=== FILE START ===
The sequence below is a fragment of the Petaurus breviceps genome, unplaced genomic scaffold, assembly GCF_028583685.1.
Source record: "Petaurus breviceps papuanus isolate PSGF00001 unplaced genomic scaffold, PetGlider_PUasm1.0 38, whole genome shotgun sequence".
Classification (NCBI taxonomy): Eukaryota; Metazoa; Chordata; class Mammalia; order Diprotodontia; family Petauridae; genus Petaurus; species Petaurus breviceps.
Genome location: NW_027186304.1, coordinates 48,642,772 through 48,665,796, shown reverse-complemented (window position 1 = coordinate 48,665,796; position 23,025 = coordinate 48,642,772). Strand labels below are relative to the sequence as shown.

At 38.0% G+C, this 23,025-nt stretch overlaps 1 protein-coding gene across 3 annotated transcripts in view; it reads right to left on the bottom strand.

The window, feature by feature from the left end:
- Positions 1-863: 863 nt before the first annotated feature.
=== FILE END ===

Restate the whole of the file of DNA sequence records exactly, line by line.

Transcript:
The sequence below is a fragment of the Petaurus breviceps genome, unplaced genomic scaffold, assembly GCF_028583685.1.
Source record: "Petaurus breviceps papuanus isolate PSGF00001 unplaced genomic scaffold, PetGlider_PUasm1.0 38, whole genome shotgun sequence".
Classification (NCBI taxonomy): Eukaryota; Metazoa; Chordata; class Mammalia; order Diprotodontia; family Petauridae; genus Petaurus; species Petaurus breviceps.
Genome location: NW_027186304.1, coordinates 48,642,772 through 48,665,796, shown reverse-complemented (window position 1 = coordinate 48,665,796; position 23,025 = coordinate 48,642,772). Strand labels below are relative to the sequence as shown.

At 38.0% G+C, this 23,025-nt stretch overlaps 1 protein-coding gene across 3 annotated transcripts in view; it reads right to left on the bottom strand.

The window, feature by feature from the left end:
- Positions 1-863: 863 nt before the first annotated feature.